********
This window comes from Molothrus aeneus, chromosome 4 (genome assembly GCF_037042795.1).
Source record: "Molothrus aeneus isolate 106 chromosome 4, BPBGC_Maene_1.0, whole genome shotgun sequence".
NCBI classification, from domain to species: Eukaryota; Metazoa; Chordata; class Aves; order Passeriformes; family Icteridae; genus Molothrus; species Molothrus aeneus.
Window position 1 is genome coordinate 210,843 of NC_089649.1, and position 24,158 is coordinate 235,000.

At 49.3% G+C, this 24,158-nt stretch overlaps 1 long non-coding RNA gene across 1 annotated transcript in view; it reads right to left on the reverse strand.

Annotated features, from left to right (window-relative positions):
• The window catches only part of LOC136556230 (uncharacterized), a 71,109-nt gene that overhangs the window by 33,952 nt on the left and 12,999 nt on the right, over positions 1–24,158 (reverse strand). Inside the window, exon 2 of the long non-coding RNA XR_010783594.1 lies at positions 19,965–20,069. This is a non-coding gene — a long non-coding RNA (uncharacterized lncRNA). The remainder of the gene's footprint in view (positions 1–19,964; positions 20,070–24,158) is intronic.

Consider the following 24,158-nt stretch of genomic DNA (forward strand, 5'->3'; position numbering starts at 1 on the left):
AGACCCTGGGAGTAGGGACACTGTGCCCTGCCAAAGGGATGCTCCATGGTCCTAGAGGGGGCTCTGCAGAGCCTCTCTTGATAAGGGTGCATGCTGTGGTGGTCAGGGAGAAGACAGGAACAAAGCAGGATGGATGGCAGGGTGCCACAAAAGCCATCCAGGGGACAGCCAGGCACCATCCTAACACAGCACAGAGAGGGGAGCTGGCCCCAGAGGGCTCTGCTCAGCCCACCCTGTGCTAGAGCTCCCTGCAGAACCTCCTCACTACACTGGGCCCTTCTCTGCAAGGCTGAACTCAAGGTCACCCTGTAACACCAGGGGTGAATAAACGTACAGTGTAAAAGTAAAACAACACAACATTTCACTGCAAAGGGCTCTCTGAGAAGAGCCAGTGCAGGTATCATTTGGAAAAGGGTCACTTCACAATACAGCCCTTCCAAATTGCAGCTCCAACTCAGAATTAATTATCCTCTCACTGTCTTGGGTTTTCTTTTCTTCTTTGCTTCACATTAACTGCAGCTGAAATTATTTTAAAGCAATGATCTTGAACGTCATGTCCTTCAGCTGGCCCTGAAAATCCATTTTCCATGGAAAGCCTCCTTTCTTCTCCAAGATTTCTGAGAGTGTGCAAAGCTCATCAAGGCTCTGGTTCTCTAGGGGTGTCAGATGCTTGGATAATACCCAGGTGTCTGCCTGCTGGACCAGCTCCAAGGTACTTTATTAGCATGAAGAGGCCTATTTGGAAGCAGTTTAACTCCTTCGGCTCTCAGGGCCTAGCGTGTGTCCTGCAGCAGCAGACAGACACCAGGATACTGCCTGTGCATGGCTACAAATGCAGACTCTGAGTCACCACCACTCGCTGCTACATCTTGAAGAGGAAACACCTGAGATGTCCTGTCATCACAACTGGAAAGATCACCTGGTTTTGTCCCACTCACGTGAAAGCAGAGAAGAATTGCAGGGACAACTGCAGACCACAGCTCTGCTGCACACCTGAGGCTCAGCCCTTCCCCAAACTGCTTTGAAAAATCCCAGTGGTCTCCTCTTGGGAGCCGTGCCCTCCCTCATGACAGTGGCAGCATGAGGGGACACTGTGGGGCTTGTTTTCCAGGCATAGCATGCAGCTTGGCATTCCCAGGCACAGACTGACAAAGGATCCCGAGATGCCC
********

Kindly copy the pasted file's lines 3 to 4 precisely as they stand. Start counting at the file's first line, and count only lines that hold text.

NCBI classification, from domain to species: Eukaryota; Metazoa; Chordata; class Aves; order Passeriformes; family Icteridae; genus Molothrus; species Molothrus aeneus.
Window position 1 is genome coordinate 210,843 of NC_089649.1, and position 24,158 is coordinate 235,000.